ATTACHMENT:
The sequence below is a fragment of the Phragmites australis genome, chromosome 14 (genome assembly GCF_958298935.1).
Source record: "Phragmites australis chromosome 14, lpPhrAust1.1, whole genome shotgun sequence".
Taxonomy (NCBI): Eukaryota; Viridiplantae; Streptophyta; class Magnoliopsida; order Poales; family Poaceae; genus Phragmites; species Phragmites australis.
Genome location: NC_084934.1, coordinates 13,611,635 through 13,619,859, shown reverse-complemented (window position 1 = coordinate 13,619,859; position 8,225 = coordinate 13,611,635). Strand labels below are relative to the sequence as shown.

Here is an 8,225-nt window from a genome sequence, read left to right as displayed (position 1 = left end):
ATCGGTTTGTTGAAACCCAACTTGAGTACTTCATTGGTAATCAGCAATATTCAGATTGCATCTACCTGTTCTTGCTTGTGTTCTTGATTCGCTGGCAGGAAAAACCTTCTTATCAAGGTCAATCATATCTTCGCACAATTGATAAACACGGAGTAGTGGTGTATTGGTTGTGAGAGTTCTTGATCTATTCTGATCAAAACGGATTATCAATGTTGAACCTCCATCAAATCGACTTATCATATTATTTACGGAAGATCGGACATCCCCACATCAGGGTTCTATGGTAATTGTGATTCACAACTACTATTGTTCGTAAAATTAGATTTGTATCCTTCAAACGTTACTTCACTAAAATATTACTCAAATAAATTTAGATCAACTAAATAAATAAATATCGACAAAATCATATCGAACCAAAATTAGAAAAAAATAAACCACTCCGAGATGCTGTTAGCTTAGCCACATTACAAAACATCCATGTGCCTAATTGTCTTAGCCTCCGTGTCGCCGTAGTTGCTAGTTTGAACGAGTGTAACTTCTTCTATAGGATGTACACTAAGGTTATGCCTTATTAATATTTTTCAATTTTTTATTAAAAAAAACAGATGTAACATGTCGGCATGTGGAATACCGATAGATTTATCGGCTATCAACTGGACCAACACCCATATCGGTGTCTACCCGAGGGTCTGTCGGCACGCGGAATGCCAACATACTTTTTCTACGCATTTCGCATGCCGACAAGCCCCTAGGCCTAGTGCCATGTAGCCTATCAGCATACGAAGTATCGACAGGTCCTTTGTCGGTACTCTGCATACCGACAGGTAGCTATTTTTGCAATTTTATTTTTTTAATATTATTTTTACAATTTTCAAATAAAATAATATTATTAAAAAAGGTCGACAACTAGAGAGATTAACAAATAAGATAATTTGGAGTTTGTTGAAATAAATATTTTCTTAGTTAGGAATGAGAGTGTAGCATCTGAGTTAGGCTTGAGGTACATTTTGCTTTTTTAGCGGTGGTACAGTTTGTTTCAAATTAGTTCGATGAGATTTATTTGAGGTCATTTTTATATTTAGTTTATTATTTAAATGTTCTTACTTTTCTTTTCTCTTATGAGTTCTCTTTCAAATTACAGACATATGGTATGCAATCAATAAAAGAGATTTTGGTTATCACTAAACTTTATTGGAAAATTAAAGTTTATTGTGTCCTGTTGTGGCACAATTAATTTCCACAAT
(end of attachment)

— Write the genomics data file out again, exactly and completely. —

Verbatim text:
The sequence below is a fragment of the Phragmites australis genome, chromosome 14 (genome assembly GCF_958298935.1).
Source record: "Phragmites australis chromosome 14, lpPhrAust1.1, whole genome shotgun sequence".
Taxonomy (NCBI): Eukaryota; Viridiplantae; Streptophyta; class Magnoliopsida; order Poales; family Poaceae; genus Phragmites; species Phragmites australis.
Genome location: NC_084934.1, coordinates 13,611,635 through 13,619,859, shown reverse-complemented (window position 1 = coordinate 13,619,859; position 8,225 = coordinate 13,611,635). Strand labels below are relative to the sequence as shown.

Here is an 8,225-nt window from a genome sequence, read left to right as displayed (position 1 = left end):
ATCGGTTTGTTGAAACCCAACTTGAGTACTTCATTGGTAATCAGCAATATTCAGATTGCATCTACCTGTTCTTGCTTGTGTTCTTGATTCGCTGGCAGGAAAAACCTTCTTATCAAGGTCAATCATATCTTCGCACAATTGATAAACACGGAGTAGTGGTGTATTGGTTGTGAGAGTTCTTGATCTATTCTGATCAAAACGGATTATCAATGTTGAACCTCCATCAAATCGACTTATCATATTATTTACGGAAGATCGGACATCCCCACATCAGGGTTCTATGGTAATTGTGATTCACAACTACTATTGTTCGTAAAATTAGATTTGTATCCTTCAAACGTTACTTCACTAAAATATTACTCAAATAAATTTAGATCAACTAAATAAATAAATATCGACAAAATCATATCGAACCAAAATTAGAAAAAAATAAACCACTCCGAGATGCTGTTAGCTTAGCCACATTACAAAACATCCATGTGCCTAATTGTCTTAGCCTCCGTGTCGCCGTAGTTGCTAGTTTGAACGAGTGTAACTTCTTCTATAGGATGTACACTAAGGTTATGCCTTATTAATATTTTTCAATTTTTTATTAAAAAAAACAGATGTAACATGTCGGCATGTGGAATACCGATAGATTTATCGGCTATCAACTGGACCAACACCCATATCGGTGTCTACCCGAGGGTCTGTCGGCACGCGGAATGCCAACATACTTTTTCTACGCATTTCGCATGCCGACAAGCCCCTAGGCCTAGTGCCATGTAGCCTATCAGCATACGAAGTATCGACAGGTCCTTTGTCGGTACTCTGCATACCGACAGGTAGCTATTTTTGCAATTTTATTTTTTTAATATTATTTTTACAATTTTCAAATAAAATAATATTATTAAAAAAGGTCGACAACTAGAGAGATTAACAAATAAGATAATTTGGAGTTTGTTGAAATAAATATTTTCTTAGTTAGGAATGAGAGTGTAGCATCTGAGTTAGGCTTGAGGTACATTTTGCTTTTTTAGCGGTGGTACAGTTTGTTTCAAATTAGTTCGATGAGATTTATTTGAGGTCATTTTTATATTTAGTTTATTATTTAAATGTTCTTACTTTTCTTTTCTCTTATGAGTTCTCTTTCAAATTACAGACATATGGTATGCAATCAATAAAAGAGATTTTGGTTATCACTAAACTTTATTGGAAAATTAAAGTTTATTGTGTCCTGTTGTGGCACAATTAATTTCCACAAT